The classic Cooke Speed Panchro, the first high-speed cinema lens that enabled producers of the early talkies to ditch the noisy lighting of the time, is getting an upgrade for the 4K era.
True Lens Services has started a Speed Panchro conversion project that will equip hundreds of the venerable and much-loved lenses with a PL mount and Cam Form focus mechanism to fit today’s digital cinema cameras.
The cost of converting a full set (18mm-T2.2, 25mm-T2.2, 32mm-T2.3, 40mm-T2.3, 50mm-T2.3, 75mm-T2.3, 100mm-T2.8) will be about £14,000, but will result in a lens that is fully up to date while retaining the beautiful results that made it a favourite on movies from the 1920s to the late 1970s. Even though production of the lenses ceased in 1971, the lenses continued to be used in the 21st century, on such films as To Rome with Love (2012), Blue Jasmine (2013), An Education (2009) and U-571 (2000).
Since showing the full line-up of converted lenses for the first time at NAB, True Lens Services has received a surprising number of orders (at least 300), which will take months of work to fulfil.
The iconic Speed Panchro lenses gave the industry the famous Cooke Look, and were used to document the first conquest of Everest and to shoot Spartacus.
However, while the glass still delivers beautiful results, the mechanism and mount are outmoded and poorly matched with Red, Arri or Sony digital cinema cameras.
To bring the Speed Panchros up to today’s specification, True Lens Service has re-engineered the lenses with a cam form focus drive, a new durable housing with double-sided scales and a standard 110mm front diameter to accept filters, adapters and a matte box. Whereas the original lenses came with a number of different mounts (Arri standard, C-mount, Cameflex, and even a plain thread for bespoke mounting), they can now be used with modern PL-mount cameras.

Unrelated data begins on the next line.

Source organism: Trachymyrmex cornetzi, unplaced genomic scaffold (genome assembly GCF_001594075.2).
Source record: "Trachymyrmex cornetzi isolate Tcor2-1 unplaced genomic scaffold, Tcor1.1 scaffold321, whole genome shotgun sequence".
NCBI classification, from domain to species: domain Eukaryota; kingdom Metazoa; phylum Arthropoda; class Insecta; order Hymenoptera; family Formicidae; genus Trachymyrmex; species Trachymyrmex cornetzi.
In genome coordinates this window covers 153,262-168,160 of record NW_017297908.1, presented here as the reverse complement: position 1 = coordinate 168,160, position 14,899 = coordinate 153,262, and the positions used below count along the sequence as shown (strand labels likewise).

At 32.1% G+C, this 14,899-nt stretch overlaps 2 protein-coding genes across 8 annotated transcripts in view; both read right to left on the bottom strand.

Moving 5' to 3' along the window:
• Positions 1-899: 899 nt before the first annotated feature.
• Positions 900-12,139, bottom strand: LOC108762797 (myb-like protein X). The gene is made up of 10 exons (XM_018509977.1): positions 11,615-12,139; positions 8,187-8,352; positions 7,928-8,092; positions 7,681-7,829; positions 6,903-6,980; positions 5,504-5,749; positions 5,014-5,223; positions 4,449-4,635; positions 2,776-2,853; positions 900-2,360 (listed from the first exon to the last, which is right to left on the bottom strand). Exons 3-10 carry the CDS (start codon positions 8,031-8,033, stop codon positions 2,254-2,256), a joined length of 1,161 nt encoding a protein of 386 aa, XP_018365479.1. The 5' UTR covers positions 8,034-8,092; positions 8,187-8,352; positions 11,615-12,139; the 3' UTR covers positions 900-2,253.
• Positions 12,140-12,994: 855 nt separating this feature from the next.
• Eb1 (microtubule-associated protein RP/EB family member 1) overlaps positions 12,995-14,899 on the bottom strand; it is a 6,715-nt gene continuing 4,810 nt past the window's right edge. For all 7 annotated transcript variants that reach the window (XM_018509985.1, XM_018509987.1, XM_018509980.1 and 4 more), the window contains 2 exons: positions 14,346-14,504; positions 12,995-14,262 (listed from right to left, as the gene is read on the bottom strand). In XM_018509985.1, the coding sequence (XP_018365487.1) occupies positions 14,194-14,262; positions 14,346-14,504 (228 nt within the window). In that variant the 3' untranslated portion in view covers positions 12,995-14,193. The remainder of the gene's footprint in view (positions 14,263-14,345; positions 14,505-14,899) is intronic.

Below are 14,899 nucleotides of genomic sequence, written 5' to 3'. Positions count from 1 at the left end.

“We are dealing with the most intricate mechanisms. We know that film production demands precision so there is no margin for manufacturing or assembly error. Research and development has been exhaustive, with equal emphasis on the internal mechanism and the outer housing,” said Colin Sanders, director of True Lens Services.
The look and feel is now identical to a modern PL-mount cinema lens: the brass, aluminium, and stainless steel construction should be robust, while a smooth, precise action promises users complete and effortless control over the focus and iris rings. All that remains from the original lenses are the lens elements and the tube of metal holding them. The rest of the re-made lenses are of TLS’ own design and made in house. One benefit of having new rings is that the re-engineered units are designed to work with focus and iris motor drives, follow focus units, and remote servo drives. This allows directors of photography to use the lenses with all the latest grip and accessories.
By David Fox